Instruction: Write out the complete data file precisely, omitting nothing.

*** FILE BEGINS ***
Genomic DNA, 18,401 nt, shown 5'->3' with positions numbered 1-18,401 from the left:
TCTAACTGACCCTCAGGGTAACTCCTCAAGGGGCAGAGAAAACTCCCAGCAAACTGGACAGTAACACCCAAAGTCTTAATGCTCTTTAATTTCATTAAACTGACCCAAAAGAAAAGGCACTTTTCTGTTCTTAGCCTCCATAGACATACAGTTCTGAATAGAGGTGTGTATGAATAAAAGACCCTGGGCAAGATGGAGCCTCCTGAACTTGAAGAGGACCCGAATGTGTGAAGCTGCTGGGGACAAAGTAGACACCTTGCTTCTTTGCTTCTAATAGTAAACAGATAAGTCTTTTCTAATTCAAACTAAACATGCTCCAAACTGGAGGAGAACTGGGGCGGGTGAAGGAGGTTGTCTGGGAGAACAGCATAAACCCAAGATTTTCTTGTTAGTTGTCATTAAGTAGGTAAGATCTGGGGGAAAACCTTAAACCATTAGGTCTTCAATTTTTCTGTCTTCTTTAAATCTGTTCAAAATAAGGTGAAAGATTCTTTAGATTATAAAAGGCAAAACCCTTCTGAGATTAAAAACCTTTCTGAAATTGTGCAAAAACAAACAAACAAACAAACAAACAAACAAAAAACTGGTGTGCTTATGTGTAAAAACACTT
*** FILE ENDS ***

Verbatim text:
Genomic DNA, 18,401 nt, shown 5'->3' with positions numbered 1-18,401 from the left:
TCTAACTGACCCTCAGGGTAACTCCTCAAGGGGCAGAGAAAACTCCCAGCAAACTGGACAGTAACACCCAAAGTCTTAATGCTCTTTAATTTCATTAAACTGACCCAAAAGAAAAGGCACTTTTCTGTTCTTAGCCTCCATAGACATACAGTTCTGAATAGAGGTGTGTATGAATAAAAGACCCTGGGCAAGATGGAGCCTCCTGAACTTGAAGAGGACCCGAATGTGTGAAGCTGCTGGGGACAAAGTAGACACCTTGCTTCTTTGCTTCTAATAGTAAACAGATAAGTCTTTTCTAATTCAAACTAAACATGCTCCAAACTGGAGGAGAACTGGGGCGGGTGAAGGAGGTTGTCTGGGAGAACAGCATAAACCCAAGATTTTCTTGTTAGTTGTCATTAAGTAGGTAAGATCTGGGGGAAAACCTTAAACCATTAGGTCTTCAATTTTTCTGTCTTCTTTAAATCTGTTCAAAATAAGGTGAAAGATTCTTTAGATTATAAAAGGCAAAACCCTTCTGAGATTAAAAACCTTTCTGAAATTGTGCAAAAACAAACAAACAAACAAACAAACAAACAAAAAACTGGTGTGCTTATGTGTAAAAACACTT